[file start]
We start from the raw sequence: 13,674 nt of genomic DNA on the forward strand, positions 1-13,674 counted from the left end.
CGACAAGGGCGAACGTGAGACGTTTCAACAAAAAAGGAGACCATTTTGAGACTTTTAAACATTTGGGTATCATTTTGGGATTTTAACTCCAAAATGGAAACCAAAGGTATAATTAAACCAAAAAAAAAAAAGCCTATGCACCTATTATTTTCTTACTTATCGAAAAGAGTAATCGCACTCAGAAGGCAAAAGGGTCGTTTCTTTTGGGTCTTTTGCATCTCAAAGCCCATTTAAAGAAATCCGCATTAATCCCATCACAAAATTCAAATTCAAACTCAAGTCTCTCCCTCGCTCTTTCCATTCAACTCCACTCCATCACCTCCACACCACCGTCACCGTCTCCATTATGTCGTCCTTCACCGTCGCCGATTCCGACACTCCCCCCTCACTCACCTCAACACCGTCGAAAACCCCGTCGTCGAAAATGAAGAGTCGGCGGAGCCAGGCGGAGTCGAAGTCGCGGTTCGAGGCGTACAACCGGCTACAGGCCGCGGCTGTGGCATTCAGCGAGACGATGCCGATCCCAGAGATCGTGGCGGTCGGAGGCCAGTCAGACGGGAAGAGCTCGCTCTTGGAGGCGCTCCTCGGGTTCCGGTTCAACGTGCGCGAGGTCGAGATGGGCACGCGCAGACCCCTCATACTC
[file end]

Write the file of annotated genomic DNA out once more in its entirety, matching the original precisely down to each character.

We start from the raw sequence: 13,674 nt of genomic DNA on the forward strand, positions 1-13,674 counted from the left end.
CGACAAGGGCGAACGTGAGACGTTTCAACAAAAAAGGAGACCATTTTGAGACTTTTAAACATTTGGGTATCATTTTGGGATTTTAACTCCAAAATGGAAACCAAAGGTATAATTAAACCAAAAAAAAAAAAGCCTATGCACCTATTATTTTCTTACTTATCGAAAAGAGTAATCGCACTCAGAAGGCAAAAGGGTCGTTTCTTTTGGGTCTTTTGCATCTCAAAGCCCATTTAAAGAAATCCGCATTAATCCCATCACAAAATTCAAATTCAAACTCAAGTCTCTCCCTCGCTCTTTCCATTCAACTCCACTCCATCACCTCCACACCACCGTCACCGTCTCCATTATGTCGTCCTTCACCGTCGCCGATTCCGACACTCCCCCCTCACTCACCTCAACACCGTCGAAAACCCCGTCGTCGAAAATGAAGAGTCGGCGGAGCCAGGCGGAGTCGAAGTCGCGGTTCGAGGCGTACAACCGGCTACAGGCCGCGGCTGTGGCATTCAGCGAGACGATGCCGATCCCAGAGATCGTGGCGGTCGGAGGCCAGTCAGACGGGAAGAGCTCGCTCTTGGAGGCGCTCCTCGGGTTCCGGTTCAACGTGCGCGAGGTCGAGATGGGCACGCGCAGACCCCTCATACTC